The Sandoval Signpost

An Independent Monthly Newspaper Serving the Community since 1988

Public Safety

Placitas Volunteer Fire Brigade

Placitas Volunteer Fire Brigade

Placitas Volunteer Fire Brigade

Volunteers needed for Placitas Fire and Rescue


Twice a year, the Placitas Fire Department puts on a recruitment drive to provide additional volunteers to serve as fire and rescue personnel for the greater Placitas region. Our Brigade responds to over four hundred fire and rescue calls per year. We provide primary response to the Placitas area and mutual aid to Bernalillo, Rio Rancho, Algodones, and the Indian Pueblos to the south, west, and north of Placitas. As a Brigade member, you will be provided with the best opportunity to help your friends and neighbors during their most difficult times.

The Placitas Brigade offers recruit classes in April and October of each year, and we’re beginning the process for our fall class. No prior experience is necessary, as we provide a full gambit of training, beginning with a recruit entry-level orientation course. This course prepares new members with the basic training to participate safely and effectively on emergency scenes.

The course runs for approximately forty hours and includes training in CPR, the incident command structure, hazardous materials awareness, radio and equipment familiarization, as well as tours of our district and the dispatch center. The course is held at Placitas Station 41, located at 463 Highway 165. Classes are held on weeknights and weekends to accommodate those with a working schedule and conclude with a mock scene training with other responding members.

New recruits will be provided all the necessary protective clothing, as well as radios/pagers for communication effectiveness. All training and equipment is paid for and provided by the Placitas Department.

If you are interested in this opportunity to make a valuable contribution to your community, call John Wolf at 771-3788 for more information and to sign up for a one-hour prospective member session.


“Don’t take things that aren’t yours”


It is such a simple concept, a basic rule of living in a civilized society. Unfortunately, not everyone lives by the rules, and that’s why the Santa Fe District Attorney (DA) Henry Valdez and the New Mexico Attorney General’s (AG) Office have joined forces to discourage the misuse of government property and resources.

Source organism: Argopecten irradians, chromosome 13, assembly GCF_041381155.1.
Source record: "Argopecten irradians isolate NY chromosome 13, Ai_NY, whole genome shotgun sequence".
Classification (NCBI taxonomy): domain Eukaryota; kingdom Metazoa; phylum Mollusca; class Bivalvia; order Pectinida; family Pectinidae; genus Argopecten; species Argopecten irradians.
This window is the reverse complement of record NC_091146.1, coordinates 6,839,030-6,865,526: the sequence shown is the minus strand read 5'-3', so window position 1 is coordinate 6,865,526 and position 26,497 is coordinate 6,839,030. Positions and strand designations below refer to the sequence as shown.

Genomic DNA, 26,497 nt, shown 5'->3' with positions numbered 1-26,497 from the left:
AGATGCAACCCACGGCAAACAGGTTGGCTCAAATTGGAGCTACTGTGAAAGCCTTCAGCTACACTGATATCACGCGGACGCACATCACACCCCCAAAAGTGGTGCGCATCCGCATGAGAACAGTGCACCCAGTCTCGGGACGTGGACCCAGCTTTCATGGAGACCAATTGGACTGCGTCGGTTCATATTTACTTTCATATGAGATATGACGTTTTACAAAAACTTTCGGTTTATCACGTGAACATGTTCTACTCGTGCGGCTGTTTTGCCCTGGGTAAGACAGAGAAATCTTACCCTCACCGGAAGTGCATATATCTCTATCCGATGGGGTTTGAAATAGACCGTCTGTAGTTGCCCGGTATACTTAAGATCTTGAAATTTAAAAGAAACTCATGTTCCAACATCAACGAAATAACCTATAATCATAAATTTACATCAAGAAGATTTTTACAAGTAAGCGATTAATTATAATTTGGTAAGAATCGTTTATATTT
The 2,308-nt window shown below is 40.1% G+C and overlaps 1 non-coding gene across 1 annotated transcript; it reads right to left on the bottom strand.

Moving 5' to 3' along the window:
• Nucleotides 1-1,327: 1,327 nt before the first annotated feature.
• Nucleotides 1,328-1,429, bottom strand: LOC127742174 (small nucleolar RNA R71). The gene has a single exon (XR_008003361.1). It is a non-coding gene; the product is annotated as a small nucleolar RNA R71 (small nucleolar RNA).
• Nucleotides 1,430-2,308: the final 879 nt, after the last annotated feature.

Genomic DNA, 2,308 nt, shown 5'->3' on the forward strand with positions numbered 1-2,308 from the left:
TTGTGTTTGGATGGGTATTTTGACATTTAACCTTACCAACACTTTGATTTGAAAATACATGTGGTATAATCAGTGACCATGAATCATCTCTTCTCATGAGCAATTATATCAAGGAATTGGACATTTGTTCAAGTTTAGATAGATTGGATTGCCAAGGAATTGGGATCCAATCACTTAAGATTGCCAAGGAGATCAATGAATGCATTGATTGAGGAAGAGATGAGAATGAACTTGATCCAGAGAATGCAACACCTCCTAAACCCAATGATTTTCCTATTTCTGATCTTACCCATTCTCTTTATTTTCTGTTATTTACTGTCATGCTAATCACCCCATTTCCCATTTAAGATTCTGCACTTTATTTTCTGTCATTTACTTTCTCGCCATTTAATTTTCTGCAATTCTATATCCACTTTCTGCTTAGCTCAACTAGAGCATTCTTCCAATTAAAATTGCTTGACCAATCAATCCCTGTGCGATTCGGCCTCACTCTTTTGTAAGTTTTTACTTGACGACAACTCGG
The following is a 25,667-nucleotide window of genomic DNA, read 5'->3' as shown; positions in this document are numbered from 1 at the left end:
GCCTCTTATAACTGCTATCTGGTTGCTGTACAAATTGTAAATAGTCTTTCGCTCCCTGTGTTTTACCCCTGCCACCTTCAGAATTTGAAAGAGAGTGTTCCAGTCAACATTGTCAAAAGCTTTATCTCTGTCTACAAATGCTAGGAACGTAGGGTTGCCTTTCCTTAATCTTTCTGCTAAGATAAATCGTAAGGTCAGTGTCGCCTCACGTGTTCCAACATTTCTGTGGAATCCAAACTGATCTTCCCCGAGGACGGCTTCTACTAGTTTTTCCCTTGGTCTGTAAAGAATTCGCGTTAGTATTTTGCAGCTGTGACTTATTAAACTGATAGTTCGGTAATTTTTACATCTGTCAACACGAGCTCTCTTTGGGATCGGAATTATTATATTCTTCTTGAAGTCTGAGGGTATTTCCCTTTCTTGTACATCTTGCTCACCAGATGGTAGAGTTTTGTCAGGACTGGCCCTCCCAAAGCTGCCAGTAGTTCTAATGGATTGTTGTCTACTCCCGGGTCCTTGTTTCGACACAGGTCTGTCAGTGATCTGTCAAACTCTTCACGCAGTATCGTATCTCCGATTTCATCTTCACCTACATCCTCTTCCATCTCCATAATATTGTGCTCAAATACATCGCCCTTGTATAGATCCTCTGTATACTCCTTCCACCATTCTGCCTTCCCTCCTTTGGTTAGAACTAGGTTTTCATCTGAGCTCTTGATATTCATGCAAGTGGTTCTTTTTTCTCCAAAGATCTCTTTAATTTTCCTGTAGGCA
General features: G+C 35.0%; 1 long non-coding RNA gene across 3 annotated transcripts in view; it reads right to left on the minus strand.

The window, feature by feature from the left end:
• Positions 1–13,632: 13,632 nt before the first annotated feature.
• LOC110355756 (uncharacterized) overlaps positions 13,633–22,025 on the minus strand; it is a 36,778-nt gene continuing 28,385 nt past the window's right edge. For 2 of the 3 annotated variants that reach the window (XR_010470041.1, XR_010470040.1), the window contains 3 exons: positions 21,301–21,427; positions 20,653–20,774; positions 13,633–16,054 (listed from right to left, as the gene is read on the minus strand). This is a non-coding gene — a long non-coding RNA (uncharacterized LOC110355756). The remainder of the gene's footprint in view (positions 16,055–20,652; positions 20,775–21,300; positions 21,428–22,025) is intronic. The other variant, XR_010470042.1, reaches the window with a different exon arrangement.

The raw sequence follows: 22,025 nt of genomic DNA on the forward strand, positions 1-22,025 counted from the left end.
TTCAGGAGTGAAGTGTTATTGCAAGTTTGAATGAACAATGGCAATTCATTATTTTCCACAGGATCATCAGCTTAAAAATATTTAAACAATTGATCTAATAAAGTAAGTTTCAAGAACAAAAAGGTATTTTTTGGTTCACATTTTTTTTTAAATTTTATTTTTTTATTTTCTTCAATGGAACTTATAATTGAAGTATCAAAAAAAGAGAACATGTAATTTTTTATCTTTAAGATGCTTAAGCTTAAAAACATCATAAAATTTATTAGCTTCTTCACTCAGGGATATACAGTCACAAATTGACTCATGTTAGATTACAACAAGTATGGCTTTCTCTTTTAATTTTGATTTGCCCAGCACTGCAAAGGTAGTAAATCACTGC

The DA’s White Collar Crime Unit and my office’s Government Accountability Division are working together to root out and prosecute crimes that are committed by public servants against the very people they work for—New Mexico citizens.

We understand that sometimes good people do bad things, and maybe sometimes these same people don’t truly understand that they are committing a serious crime and that there are civil and criminal penalty consequences. Therefore, I think it is good idea to spell out what various state laws define as real crimes. Here are just a few relatively minor but still very much prohibited activities.

•It is illegal for any state, county, or local treasurer, or any public officer or employee to receive reward, consideration, or profit from loan or deposit of public funds, or to use public funds for any purpose not authorized by law.

State officials and employees are prohibited from coercing employees into supporting political campaigns.

State officers and employees—as well as their families—are prohibited from profiting through official acts.

Legislators, state officers, and employees are prohibited from using confidential government information for anyone’s personal gain.

It is unlawful to make a false public voucher.

•It is illegal to offer or give anything of value to a public officer or employee in return for official action.

State officials and employees are prohibited from selling goods or services to an employee they supervise through personal or family business; nor can they profit from or receive a commission for a sale to an employee they supervise.

•It is illegal to sell or be a party to any transaction to sell or receive profit or commission from the sale of any instructional material, furniture, equipment, insurance, school supplies, or work under contract to the department, school district, or public school with which such person is associated or employed.

The illegal acts listed above range from misdemeanors to felonies, and some are punishable by significant jail time in addition to large fines. Some may wonder, “Don’t the AG and DA have bigger fish to fry? Why bother with the little stuff?” The answer is yes, we do have bigger fish to fry, but there is still plenty of room in that frying pan. And we “bother” with prosecuting relatively smaller crimes because combined, they can represent great monetary losses to public coffers and, perhaps more importantly—left unchecked and unprosecuted, unscrupulous people might think no one is watching, so why not steal?

But, we are watching and we will prosecute offenders. In the coming weeks, my office will post on our website more definitions of these types of crimes and ways for the public to report suspected violations. We also plan a short publication with similar information. In addition, all state agencies will be asked to help get the word out to state employees. Working together, we can help ensure ethical and honest government for everyone. Thank you.

[Article title source: All I Really Need to Know I Learned in Kindergarten by Robert Fulghum.]



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